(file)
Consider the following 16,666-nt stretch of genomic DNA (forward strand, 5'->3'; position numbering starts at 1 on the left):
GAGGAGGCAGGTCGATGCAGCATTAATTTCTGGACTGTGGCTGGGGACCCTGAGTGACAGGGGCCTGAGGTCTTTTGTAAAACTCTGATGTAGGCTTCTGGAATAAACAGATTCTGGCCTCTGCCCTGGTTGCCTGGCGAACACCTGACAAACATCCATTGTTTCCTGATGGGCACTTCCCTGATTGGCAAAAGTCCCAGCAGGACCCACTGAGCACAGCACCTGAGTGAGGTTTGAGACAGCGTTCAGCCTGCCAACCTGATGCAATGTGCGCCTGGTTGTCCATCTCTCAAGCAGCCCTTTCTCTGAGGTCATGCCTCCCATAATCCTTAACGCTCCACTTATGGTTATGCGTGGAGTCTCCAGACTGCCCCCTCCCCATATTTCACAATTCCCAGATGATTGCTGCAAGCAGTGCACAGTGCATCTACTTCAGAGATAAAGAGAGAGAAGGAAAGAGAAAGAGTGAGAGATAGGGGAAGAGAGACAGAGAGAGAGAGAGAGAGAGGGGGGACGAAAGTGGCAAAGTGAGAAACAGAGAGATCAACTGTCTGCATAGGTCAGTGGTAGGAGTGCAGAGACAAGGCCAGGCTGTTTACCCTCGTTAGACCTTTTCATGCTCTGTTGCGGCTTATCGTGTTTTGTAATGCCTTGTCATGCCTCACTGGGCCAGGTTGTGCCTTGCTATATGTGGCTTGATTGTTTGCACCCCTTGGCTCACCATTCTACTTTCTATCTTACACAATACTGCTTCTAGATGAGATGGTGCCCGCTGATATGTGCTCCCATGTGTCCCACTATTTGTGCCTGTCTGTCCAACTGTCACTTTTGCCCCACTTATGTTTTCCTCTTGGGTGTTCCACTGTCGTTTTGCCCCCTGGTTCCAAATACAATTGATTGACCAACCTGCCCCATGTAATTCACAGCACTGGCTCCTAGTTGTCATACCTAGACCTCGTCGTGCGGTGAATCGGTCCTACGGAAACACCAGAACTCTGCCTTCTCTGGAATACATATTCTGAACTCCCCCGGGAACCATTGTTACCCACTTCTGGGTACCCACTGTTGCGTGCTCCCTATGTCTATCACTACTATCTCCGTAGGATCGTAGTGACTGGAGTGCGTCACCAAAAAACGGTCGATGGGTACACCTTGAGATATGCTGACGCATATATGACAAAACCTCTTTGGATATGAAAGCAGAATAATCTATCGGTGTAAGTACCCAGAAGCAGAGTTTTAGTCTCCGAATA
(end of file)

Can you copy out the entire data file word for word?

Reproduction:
Consider the following 16,666-nt stretch of genomic DNA (forward strand, 5'->3'; position numbering starts at 1 on the left):
GAGGAGGCAGGTCGATGCAGCATTAATTTCTGGACTGTGGCTGGGGACCCTGAGTGACAGGGGCCTGAGGTCTTTTGTAAAACTCTGATGTAGGCTTCTGGAATAAACAGATTCTGGCCTCTGCCCTGGTTGCCTGGCGAACACCTGACAAACATCCATTGTTTCCTGATGGGCACTTCCCTGATTGGCAAAAGTCCCAGCAGGACCCACTGAGCACAGCACCTGAGTGAGGTTTGAGACAGCGTTCAGCCTGCCAACCTGATGCAATGTGCGCCTGGTTGTCCATCTCTCAAGCAGCCCTTTCTCTGAGGTCATGCCTCCCATAATCCTTAACGCTCCACTTATGGTTATGCGTGGAGTCTCCAGACTGCCCCCTCCCCATATTTCACAATTCCCAGATGATTGCTGCAAGCAGTGCACAGTGCATCTACTTCAGAGATAAAGAGAGAGAAGGAAAGAGAAAGAGTGAGAGATAGGGGAAGAGAGACAGAGAGAGAGAGAGAGAGAGGGGGGACGAAAGTGGCAAAGTGAGAAACAGAGAGATCAACTGTCTGCATAGGTCAGTGGTAGGAGTGCAGAGACAAGGCCAGGCTGTTTACCCTCGTTAGACCTTTTCATGCTCTGTTGCGGCTTATCGTGTTTTGTAATGCCTTGTCATGCCTCACTGGGCCAGGTTGTGCCTTGCTATATGTGGCTTGATTGTTTGCACCCCTTGGCTCACCATTCTACTTTCTATCTTACACAATACTGCTTCTAGATGAGATGGTGCCCGCTGATATGTGCTCCCATGTGTCCCACTATTTGTGCCTGTCTGTCCAACTGTCACTTTTGCCCCACTTATGTTTTCCTCTTGGGTGTTCCACTGTCGTTTTGCCCCCTGGTTCCAAATACAATTGATTGACCAACCTGCCCCATGTAATTCACAGCACTGGCTCCTAGTTGTCATACCTAGACCTCGTCGTGCGGTGAATCGGTCCTACGGAAACACCAGAACTCTGCCTTCTCTGGAATACATATTCTGAACTCCCCCGGGAACCATTGTTACCCACTTCTGGGTACCCACTGTTGCGTGCTCCCTATGTCTATCACTACTATCTCCGTAGGATCGTAGTGACTGGAGTGCGTCACCAAAAAACGGTCGATGGGTACACCTTGAGATATGCTGACGCATATATGACAAAACCTCTTTGGATATGAAAGCAGAATAATCTATCGGTGTAAGTACCCAGAAGCAGAGTTTTAGTCTCCGAATA